Japanese Pygmy Seahorse Hippocampus japapigu
Japanese pygmy seahorse (Hippocampus japapigu)
The Japanese pygmy seahorse, Hippocampus japapigu, (known locally as 日本のピグミータツノオトシゴ or Japapigu) is a newly described species of pygmy seahorse found, as the name suggests, in Japan. They are not found living in close association with a specific host such as a gorgonian or soft coral, rather they cling to algal turfs in the subtropical reefs on which they live.
I’m so pleased that this project naming the Japanese pygmy has finally come to fruition. It all began over a decade ago when I first saw a picture of an unusual pygmy seahorse from Japan. In 2013, after completing my PhD on the biology of their cousins the Bargibant’s and Denise’s pygmies, I went to a fish biology conference in Okinawa, Japan primarily with the goal of adding on a trip afterwards to hunt for the elusive fish. I found a dozen of them, when I took many of these images and made early field observations. Jumping forward to a seahorse biology conference in Tampa, Florida, for my involvement with the IUCN Seahorse, Pipefish and Stickleback Specialist Group, I met Graham Short and told him about the seahorse. Along with some colleagues, our official description was released in August 2018 (link below).
The species is characterised, and distinguished from the other free-living pygmies, by a reticulate pattern of white lattice over the body, which often has a black spot within it. There are also several morphological and genetic differences between this and other pygmy seahorses. The body colouration is brown, beige, to pink and whitish.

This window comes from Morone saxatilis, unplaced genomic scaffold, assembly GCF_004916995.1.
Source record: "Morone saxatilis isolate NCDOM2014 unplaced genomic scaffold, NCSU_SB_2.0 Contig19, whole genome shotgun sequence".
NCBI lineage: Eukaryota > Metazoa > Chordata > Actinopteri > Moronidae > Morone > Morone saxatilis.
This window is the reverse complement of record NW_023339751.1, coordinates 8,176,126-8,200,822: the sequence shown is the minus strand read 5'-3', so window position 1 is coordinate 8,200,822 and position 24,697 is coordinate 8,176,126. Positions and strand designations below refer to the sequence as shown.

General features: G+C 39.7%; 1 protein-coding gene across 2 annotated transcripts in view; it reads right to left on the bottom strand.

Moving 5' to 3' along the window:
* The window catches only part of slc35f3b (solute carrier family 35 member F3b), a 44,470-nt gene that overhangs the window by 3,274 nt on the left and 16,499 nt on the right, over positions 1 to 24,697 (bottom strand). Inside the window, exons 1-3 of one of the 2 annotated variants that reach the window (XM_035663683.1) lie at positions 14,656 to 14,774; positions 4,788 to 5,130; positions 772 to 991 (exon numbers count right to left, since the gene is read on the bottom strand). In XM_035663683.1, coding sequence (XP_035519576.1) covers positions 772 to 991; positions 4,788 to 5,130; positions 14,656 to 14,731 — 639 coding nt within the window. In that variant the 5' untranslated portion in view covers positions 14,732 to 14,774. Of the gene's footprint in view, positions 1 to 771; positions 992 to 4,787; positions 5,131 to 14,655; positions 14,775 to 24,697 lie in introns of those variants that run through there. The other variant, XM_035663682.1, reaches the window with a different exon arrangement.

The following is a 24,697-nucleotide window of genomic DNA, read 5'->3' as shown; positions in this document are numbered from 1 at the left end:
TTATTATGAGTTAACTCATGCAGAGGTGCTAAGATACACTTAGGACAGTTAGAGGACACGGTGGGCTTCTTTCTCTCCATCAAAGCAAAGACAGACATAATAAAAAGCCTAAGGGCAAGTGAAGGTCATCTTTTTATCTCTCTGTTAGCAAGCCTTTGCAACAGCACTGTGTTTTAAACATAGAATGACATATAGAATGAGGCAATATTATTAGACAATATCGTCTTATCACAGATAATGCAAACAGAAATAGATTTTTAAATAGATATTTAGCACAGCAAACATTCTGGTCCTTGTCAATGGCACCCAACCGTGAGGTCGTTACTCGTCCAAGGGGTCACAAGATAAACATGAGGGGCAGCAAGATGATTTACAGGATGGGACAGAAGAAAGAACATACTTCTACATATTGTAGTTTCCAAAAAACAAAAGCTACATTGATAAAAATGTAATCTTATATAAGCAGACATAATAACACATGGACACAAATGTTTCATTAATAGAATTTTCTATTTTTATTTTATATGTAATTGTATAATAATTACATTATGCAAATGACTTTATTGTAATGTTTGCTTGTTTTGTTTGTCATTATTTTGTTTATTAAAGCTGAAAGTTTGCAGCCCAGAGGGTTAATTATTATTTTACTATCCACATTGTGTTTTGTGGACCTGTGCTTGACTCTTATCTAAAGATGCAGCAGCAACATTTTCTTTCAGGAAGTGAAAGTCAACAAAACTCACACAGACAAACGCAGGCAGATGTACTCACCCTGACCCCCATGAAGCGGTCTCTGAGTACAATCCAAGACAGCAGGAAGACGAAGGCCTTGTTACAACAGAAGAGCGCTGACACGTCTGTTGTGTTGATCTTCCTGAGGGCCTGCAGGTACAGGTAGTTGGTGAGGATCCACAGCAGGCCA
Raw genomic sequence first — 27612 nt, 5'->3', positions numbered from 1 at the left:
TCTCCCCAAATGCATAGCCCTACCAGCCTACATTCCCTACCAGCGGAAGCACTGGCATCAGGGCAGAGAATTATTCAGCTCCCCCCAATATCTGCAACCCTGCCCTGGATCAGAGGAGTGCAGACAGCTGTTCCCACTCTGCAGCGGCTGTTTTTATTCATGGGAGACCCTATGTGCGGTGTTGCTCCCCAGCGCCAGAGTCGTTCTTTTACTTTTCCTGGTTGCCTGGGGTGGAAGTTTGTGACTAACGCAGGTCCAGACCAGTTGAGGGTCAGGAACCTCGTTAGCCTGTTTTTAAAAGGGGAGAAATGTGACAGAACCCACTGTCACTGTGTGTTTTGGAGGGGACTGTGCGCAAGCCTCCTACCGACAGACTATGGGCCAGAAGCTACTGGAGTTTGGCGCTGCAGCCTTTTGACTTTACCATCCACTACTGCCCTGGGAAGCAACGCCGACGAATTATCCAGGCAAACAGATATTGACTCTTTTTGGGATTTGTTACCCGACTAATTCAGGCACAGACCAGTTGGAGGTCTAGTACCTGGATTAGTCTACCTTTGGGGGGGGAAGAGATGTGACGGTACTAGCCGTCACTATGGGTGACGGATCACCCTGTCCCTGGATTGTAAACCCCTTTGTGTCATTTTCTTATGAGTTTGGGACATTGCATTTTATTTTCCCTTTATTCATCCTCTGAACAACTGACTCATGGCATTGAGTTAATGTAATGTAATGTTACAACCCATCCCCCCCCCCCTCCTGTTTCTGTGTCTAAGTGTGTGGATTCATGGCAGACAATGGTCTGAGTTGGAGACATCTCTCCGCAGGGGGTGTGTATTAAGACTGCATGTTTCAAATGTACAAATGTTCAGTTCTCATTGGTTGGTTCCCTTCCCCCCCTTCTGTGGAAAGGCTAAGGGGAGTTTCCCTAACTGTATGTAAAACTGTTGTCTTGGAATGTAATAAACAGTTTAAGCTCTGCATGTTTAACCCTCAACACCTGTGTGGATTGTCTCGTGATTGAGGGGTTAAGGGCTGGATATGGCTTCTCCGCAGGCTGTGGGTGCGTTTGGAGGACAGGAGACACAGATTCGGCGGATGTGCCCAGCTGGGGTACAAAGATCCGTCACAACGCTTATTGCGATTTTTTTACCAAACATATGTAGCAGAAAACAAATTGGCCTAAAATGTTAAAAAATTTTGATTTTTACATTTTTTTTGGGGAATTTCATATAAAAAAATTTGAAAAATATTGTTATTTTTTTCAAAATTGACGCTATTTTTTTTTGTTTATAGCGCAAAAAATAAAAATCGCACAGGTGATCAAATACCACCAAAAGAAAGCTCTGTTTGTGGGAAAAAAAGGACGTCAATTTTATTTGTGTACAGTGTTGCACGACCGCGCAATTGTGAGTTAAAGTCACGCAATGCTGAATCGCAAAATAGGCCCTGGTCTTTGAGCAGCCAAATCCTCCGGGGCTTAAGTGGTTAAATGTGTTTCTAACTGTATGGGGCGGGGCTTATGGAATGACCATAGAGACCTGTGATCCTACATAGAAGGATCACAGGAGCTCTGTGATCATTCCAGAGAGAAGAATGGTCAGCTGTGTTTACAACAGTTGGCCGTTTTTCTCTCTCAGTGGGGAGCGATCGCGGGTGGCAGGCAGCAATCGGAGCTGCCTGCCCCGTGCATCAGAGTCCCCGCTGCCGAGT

They inhabit subtropical and temperate reefs from southern to the central west of Japan. The Izu islands of Miyake and Hachijo are good locations to find these elusive seahorses, as well as Kushimoto and Sagami Bay. I have seen many in the 8-15 metre range in protected areas, where they were living amongst the algal turf and small hydroids.
Beyond our work naming this species in 2018, there is very little known about their biology or conservation. This is true of all the free-living pygmy seahorses, which are yet to receive a research focus. My PhD work on the gorgonian-associated pygmy seahorses is the only research on these species’ biology yet to be carried out.
– Along with some colleagues, I published the scientific description (formal naming) of this species in August 2018:
Short G, Smith R, Motomura H, Harasti D, Hamilton H (2018) Hippocampus japapigu, a new species of pygmy seahorse from Japan, with a redescription of H. pontohi (Teleostei, Syngnathidae). ZooKeys 779: 27-49. https://doi.org/10.3897/zookeys.779.24799
My new book ‘The World Beneath‘ includes a chapter about my pygmy seahorse research and much more about the Japanese pygmy seahorse. MORE HERE
WoRMS’ Top 10 Marine Species (2018)
Hippocampus japapigu listed among the Top 10 new species of 2018 by World Register of Marine Species WoRMS
National Geographic article on H. japapigu discovery: ‘This colourful new seahorse is the size of a grain of rice‘